I'd say beyond the weight difference something very "freeing" about getting into this system is that it really is just a secondary one so my requirements when buying cameras/lenses is below what I'd demand from used Nikon gear. The E-M10 is near mint but this E-M5 has minor signs of use but nothing major and that's the sweet spot for me. It's allowing me to have gear capable of delivering very high quality results at a relative bargain and Olympus's commitment to including features even in their lower end cameras means that these are pretty much fully featured. Almost all of the performance images you're seeing were taken with the 45 f1.8 which has some minor scuff marks that you can see with close inspections and a couple specs of dust which is why I got it for 145 (from MPB again). With the E-M5 I'm getting that would be 365 dollar total investment.

  • divamumdivamum Major grins Registered Users Posts: 9,021 Major grins
    edited November 26, 2017

    Hallllooooooo strangers!!! Been a while since I've been around here (I kinda lost touch when the forum format changed, and I can't use Tapatalk on my phone to read).

    Still shooting Canon, but really need a lighterweight alternative for my personal stuff - I injured my shoulder a few weeks ago and hauling my gear around for personal use is increasingly less of an option. The images from my Canon G1x, but for some specific shooting needs I have at the moment the (known problems) with autofocus are becoming a frustration, so I am currently looking at the Lumix GX85 or OM10 mk II (both at comparable and favorable prices this weekend). The Oly was actually the camera I most LOVED when I got the GX1 two years ago, but I didn't have the budget at the time (and it was pricier) - looking at it now I still love the way it feels!

    Any thoughts between these two models? Here's my own summary, but any user experiences or comments very much welcome. And consider this a virtual "wave" - I may not check in often, but dgrin still feels like my photo home :)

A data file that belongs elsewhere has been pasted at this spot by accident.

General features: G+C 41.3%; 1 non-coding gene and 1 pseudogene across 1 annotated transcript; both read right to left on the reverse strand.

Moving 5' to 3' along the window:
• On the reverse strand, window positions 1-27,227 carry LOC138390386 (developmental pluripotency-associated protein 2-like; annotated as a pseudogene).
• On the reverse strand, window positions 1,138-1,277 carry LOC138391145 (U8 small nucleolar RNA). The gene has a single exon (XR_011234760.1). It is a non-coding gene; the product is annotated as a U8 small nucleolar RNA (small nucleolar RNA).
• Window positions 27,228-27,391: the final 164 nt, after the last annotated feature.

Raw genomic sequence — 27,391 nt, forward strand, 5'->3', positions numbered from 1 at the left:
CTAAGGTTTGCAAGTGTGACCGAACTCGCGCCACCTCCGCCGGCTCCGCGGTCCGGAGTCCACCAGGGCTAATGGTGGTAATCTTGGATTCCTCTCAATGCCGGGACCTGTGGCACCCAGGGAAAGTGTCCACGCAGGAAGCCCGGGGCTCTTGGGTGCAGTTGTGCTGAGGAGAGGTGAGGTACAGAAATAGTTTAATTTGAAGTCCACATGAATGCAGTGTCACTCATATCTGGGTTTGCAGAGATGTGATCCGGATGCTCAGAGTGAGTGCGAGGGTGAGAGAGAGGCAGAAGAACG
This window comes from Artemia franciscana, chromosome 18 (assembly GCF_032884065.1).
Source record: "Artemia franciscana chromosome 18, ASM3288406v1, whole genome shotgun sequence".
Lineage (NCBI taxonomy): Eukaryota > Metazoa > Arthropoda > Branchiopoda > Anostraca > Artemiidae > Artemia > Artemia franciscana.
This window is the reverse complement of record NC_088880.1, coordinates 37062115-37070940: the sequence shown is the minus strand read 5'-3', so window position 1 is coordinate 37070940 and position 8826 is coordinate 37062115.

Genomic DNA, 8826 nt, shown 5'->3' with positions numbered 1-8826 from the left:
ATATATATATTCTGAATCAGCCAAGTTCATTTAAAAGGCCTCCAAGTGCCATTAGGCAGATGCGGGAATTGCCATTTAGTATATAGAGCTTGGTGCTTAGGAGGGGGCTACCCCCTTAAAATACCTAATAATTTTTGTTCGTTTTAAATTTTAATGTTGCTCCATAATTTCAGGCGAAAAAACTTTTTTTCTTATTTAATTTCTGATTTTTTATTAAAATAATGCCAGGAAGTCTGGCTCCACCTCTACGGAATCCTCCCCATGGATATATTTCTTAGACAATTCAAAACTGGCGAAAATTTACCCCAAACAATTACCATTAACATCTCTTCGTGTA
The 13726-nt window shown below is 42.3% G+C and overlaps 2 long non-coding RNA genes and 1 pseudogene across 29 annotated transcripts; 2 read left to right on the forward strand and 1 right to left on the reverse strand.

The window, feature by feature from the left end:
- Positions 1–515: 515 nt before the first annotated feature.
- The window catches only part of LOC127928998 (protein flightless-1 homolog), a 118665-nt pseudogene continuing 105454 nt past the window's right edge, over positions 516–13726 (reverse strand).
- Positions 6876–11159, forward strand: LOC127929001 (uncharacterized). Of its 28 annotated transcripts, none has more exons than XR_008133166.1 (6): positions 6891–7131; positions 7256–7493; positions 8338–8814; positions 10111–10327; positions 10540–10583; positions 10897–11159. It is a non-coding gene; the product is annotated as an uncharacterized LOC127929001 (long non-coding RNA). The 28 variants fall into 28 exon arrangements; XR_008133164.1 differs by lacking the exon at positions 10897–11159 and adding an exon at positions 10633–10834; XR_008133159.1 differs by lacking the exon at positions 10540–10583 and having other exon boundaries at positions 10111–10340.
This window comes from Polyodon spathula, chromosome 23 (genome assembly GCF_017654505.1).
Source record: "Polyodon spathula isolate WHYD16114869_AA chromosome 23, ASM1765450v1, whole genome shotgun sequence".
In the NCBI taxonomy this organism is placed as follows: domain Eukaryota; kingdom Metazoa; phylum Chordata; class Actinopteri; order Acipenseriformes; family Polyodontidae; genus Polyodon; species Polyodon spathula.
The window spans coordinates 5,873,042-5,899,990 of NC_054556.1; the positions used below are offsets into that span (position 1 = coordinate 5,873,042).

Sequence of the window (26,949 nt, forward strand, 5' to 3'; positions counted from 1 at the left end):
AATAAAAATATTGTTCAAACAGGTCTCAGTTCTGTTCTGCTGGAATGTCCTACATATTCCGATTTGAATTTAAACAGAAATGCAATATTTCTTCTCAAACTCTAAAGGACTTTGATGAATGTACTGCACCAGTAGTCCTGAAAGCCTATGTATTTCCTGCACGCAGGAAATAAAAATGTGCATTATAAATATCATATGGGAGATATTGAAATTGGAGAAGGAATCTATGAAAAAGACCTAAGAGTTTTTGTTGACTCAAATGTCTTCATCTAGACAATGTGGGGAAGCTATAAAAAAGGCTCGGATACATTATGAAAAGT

PS Video isn't a priority for me, so that isn't a dealbreaker for me; I don't shoot a lot of fast action, either.Both can do selective focus, have touch screen shutters and wifi. I realise I won't get 5d-series high ISO performance from either, but to my eye samples on the Oly look a little better above 800. I use LR 5 and have no plans to upgrade to CC, so unless I can find a standalone copy of LR6, I'll have to use DNG imports for both, I believe.

    Gx85

    • newer
    • slightly smaller and more pocketable
    • ability to mix body and lens stabilization

    Oly

    • love the size and handling
    • kit lens is better focal range for me (longer)
  • denisegoldbergdenisegoldberg Major grins North Andover, MASuper Moderators Posts: 12,799 moderator
    edited November 26, 2017

    @divamum said:
    Hallllooooooo strangers!!! Been a while since I've been around here (I kinda lost touch when the forum format changed, and I can't use Tapatalk on my phone to read).

    Have you tried using the forum directly in the browser on your phone? The new forum software has a mobile version that automatically shows when you are accessing it from a small device. I access the forum from my phone often; I've been quite happy with the mobile version of Vanilla.

    @divamum said:
    I use LR 5 and have no plans to upgrade to CC, so unless I can find a standalone copy of LR6, I'll have to use DNG imports for both, I believe.

    I can't help with the camera questions but I was able to find Lightroom 6 for someone else recently. I just checked and it is still available on the Adobe site at https://commerce.adobe.com/anyware/checkout/?clientId=creative&countryCode=US&languageCode=en&marketSegment=COM&items[0][offerId]=0A5E0F7A7E9963C2C96ACDB90C734A3F&items[0][quantity]=1&returnUrl=undefined&promoid=5S7K88VB&mv=other.
    You'll need to use the Type dropdown to switch from Full License to License Upgrade.

    I suspect you'll be happy with the smaller camera (and lenses). I switched from Canon to Fuji two years ago and haven't looked back. No regrets!

  • divamumdivamum Major grins Registered Users Posts: 9,021 Major grins
    1. I bought the Olympus :)
    2. THANK YOU for the link! Updating now (although what a palaver - my prior standalone version was the Educator one and it couldn't find it to update itself and blah blah blah...)